8 Woodland Walks in East Sussex

Hiking in our magnificent countryside is the ideal way to find peace, get some exercise and have fun with friends and family. These woodland walks in East Sussex offer spectacular panoramic views, atmospheric forests and glimpses into our enthralling past.

Bateman’s Estate – 3 walks

Walkers can choose from a few different routes around this beautiful 300-acre estate. Bateman’s sits in the High Weald Area of Outstanding Beauty. Historic and picturesque, the landscape consists of hedgerows teaming with wildlife, ancient trees, secret ponds and mile after mile of serene paths. The River Dudwell snakes through the valley past deserted iron ore pits and patchwork fields.

Bateman’s Estate was once the home of literary powerhouse Rudyard Kipling and the Sussex countryside he looked out onto was the inspiration for many of his characters. He called it a: ‘Good and peaceable place’.

Puck’s Walk was created in celebration of the story Kipling wrote for his children ‘Puck of Pook’s Hill’. Hike out to the Mill Pond, into the woods, over the rolling hills and into the pretty village of Burwash Weald. It’s a gentle wander of 2.5 miles with magnificent views.

The 2-mile Ironmaster’s Walk focuses the attention on the iron industry that dominated the land around Bateman’s for four centuries.  Evidence of previous years of graft is scant but, if you look closely, there are still signs of smelting waste, mine pits and an old forge.

The Dudwell Farm walk is 2.5 miles long and meanders through the local village to St Bartholomew’s Church where there is a memorial to Kipling fallen soldier son John. The residents are rightly proud of their famous neighbour, in the butchers there is a framed order from the Kipling family. On your walk you’ll pass the stunning 17th century house Rampydene.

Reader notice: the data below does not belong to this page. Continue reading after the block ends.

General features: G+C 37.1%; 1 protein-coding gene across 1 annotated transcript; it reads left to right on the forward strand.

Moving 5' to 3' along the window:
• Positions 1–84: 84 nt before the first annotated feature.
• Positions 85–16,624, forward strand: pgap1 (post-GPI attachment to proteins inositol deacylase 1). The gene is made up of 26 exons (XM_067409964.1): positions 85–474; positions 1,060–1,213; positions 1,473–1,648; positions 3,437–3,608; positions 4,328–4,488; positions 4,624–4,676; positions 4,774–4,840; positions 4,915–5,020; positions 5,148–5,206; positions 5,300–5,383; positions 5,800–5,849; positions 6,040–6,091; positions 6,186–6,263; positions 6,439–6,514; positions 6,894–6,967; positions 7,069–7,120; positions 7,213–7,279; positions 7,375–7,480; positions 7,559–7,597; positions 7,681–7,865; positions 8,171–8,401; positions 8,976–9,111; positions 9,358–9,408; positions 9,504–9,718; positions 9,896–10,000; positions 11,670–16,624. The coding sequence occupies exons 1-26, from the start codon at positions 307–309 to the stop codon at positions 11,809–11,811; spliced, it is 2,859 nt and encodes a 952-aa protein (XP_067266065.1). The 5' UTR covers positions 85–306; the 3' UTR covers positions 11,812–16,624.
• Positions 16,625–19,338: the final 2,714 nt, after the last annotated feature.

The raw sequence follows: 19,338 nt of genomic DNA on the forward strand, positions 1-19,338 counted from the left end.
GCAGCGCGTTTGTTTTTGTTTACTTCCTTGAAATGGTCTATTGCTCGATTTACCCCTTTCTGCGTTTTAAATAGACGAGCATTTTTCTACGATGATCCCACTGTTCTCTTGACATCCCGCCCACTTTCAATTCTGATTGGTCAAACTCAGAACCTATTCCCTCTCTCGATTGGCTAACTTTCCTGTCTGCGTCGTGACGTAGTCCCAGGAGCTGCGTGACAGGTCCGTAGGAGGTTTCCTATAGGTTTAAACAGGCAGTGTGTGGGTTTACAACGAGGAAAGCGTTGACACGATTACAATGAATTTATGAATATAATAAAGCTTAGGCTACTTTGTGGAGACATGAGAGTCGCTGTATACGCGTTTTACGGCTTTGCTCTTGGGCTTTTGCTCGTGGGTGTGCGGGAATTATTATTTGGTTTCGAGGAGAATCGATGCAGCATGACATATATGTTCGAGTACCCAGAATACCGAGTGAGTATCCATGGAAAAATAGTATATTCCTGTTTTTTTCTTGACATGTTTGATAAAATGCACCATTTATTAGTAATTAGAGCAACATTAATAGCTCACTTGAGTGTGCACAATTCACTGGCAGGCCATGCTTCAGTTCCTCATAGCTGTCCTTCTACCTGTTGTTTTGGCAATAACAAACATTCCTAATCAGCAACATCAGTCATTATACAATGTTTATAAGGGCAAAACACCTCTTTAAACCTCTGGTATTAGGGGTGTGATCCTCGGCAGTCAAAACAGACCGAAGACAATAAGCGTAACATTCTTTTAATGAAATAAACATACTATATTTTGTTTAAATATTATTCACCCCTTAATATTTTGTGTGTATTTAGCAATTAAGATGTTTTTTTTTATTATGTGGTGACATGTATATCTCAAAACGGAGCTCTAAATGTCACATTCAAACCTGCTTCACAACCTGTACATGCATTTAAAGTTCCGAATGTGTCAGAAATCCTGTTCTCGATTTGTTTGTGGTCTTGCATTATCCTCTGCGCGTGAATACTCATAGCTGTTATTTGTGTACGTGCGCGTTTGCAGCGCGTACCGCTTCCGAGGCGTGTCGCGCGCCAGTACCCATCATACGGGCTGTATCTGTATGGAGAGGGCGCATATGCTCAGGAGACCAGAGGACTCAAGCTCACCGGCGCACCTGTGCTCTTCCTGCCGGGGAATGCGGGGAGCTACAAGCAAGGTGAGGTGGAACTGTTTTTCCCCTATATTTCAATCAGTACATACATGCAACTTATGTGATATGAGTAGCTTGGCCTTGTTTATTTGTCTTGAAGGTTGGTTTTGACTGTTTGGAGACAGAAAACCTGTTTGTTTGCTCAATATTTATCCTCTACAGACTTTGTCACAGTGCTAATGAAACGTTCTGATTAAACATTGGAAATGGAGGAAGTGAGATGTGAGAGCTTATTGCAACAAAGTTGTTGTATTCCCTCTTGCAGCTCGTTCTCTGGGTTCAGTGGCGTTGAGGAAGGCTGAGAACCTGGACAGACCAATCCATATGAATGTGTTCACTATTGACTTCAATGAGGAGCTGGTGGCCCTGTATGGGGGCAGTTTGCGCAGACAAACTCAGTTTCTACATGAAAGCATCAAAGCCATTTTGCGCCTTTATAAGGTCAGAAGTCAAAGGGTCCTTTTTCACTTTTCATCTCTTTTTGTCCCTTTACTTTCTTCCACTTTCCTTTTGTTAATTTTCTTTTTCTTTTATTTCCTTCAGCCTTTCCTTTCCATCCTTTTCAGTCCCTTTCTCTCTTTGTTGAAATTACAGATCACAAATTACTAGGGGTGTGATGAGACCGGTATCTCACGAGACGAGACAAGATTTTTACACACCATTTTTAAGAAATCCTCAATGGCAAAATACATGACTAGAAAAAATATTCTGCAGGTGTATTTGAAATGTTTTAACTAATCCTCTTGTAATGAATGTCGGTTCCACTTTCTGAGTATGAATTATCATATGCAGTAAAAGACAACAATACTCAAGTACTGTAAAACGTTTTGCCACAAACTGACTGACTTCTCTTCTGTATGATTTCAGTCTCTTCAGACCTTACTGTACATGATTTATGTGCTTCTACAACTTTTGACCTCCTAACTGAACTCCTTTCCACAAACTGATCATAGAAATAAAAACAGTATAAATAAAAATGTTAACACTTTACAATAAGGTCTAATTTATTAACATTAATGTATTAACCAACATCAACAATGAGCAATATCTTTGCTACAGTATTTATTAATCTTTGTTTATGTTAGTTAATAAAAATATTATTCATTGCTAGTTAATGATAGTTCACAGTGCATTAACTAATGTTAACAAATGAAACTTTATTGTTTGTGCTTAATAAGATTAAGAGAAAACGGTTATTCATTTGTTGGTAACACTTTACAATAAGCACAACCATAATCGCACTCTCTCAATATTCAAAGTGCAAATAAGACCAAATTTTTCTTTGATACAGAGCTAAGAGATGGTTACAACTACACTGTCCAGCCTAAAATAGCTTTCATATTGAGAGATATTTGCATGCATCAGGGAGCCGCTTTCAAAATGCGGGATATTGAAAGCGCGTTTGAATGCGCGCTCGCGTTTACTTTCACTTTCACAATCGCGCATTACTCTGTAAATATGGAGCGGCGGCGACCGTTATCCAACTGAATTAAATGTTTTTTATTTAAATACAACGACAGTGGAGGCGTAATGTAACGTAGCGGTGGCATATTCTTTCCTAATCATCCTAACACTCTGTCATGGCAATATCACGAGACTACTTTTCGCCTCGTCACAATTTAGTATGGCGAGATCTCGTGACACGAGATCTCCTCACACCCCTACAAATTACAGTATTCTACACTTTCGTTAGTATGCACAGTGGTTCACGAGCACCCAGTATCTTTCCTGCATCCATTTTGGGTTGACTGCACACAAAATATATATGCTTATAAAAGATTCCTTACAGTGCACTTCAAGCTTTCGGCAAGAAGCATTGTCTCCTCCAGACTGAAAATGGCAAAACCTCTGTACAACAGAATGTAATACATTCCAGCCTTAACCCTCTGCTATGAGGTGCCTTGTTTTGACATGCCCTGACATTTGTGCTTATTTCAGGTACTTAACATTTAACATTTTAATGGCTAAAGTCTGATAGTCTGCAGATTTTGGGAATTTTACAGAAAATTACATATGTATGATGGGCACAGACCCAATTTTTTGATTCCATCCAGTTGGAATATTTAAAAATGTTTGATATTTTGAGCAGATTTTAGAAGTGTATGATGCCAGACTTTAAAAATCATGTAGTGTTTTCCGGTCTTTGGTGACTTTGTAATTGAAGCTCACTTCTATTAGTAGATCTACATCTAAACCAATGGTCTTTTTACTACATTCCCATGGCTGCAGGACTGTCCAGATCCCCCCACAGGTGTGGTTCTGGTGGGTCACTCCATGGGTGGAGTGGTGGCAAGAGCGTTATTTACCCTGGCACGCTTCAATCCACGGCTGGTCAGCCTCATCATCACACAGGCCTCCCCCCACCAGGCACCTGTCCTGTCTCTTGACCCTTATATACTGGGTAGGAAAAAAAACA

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Brede High Woods – Various

It easy to lose track of time in Brede High Woods, an idyllic place where rare wildlife can be found. In the streams that wind calmly through the ancient woodland you may be lucky enough to spy the eel-like Brook Lamphrey swimming along or stumble across a species of beetles that few human eyes ever see, the Flea Beetle.

There are plenty of well sign-posted paths which allow visitors to explore the medieval trees, sandy heathland, vast meadows and remains of the iron ore works. Most of the terrain is bare soil so can become waterlogged and rutted. The easiest routes to traverse are the three that are partially paved which start at the B2089.

Brede High Woods is wonderful in every season. Nature lovers will delight at the gorgeous butterflies, carpets of spring bluebells and colourful autumn foliage. Tread lightly and you might meet shy badgers or skittish deers, weasels and newts.